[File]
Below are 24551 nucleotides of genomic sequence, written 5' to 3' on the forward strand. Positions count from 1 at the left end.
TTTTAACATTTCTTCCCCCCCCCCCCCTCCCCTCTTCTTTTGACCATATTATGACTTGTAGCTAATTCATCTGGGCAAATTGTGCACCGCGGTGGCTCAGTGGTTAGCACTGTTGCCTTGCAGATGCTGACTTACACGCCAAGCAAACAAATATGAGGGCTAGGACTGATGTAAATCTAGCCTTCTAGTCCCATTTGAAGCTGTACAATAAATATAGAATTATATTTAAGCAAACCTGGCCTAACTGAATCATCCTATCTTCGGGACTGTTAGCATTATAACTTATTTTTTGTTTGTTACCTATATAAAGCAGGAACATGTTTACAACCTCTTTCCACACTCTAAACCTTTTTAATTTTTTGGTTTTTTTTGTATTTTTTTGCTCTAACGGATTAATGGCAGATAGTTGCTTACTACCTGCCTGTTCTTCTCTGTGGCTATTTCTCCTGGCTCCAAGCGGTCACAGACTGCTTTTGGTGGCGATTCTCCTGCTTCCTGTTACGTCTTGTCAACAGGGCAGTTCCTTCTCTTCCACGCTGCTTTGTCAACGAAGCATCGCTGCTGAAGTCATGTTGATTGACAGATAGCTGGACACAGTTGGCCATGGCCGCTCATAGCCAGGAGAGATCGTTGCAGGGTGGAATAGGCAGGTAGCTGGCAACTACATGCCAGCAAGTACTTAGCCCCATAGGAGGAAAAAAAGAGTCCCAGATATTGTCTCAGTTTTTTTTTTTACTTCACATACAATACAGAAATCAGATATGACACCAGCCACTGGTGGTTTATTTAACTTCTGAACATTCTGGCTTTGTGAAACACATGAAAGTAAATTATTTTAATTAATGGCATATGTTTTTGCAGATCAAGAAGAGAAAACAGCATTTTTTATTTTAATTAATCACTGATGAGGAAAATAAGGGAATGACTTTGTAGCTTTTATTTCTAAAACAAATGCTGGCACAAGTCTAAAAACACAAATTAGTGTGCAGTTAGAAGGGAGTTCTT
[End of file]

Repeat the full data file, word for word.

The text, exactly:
Below are 24551 nucleotides of genomic sequence, written 5' to 3' on the forward strand. Positions count from 1 at the left end.
TTTTAACATTTCTTCCCCCCCCCCCCCTCCCCTCTTCTTTTGACCATATTATGACTTGTAGCTAATTCATCTGGGCAAATTGTGCACCGCGGTGGCTCAGTGGTTAGCACTGTTGCCTTGCAGATGCTGACTTACACGCCAAGCAAACAAATATGAGGGCTAGGACTGATGTAAATCTAGCCTTCTAGTCCCATTTGAAGCTGTACAATAAATATAGAATTATATTTAAGCAAACCTGGCCTAACTGAATCATCCTATCTTCGGGACTGTTAGCATTATAACTTATTTTTTGTTTGTTACCTATATAAAGCAGGAACATGTTTACAACCTCTTTCCACACTCTAAACCTTTTTAATTTTTTGGTTTTTTTTGTATTTTTTTGCTCTAACGGATTAATGGCAGATAGTTGCTTACTACCTGCCTGTTCTTCTCTGTGGCTATTTCTCCTGGCTCCAAGCGGTCACAGACTGCTTTTGGTGGCGATTCTCCTGCTTCCTGTTACGTCTTGTCAACAGGGCAGTTCCTTCTCTTCCACGCTGCTTTGTCAACGAAGCATCGCTGCTGAAGTCATGTTGATTGACAGATAGCTGGACACAGTTGGCCATGGCCGCTCATAGCCAGGAGAGATCGTTGCAGGGTGGAATAGGCAGGTAGCTGGCAACTACATGCCAGCAAGTACTTAGCCCCATAGGAGGAAAAAAAGAGTCCCAGATATTGTCTCAGTTTTTTTTTTTACTTCACATACAATACAGAAATCAGATATGACACCAGCCACTGGTGGTTTATTTAACTTCTGAACATTCTGGCTTTGTGAAACACATGAAAGTAAATTATTTTAATTAATGGCATATGTTTTTGCAGATCAAGAAGAGAAAACAGCATTTTTTATTTTAATTAATCACTGATGAGGAAAATAAGGGAATGACTTTGTAGCTTTTATTTCTAAAACAAATGCTGGCACAAGTCTAAAAACACAAATTAGTGTGCAGTTAGAAGGGAGTTCTT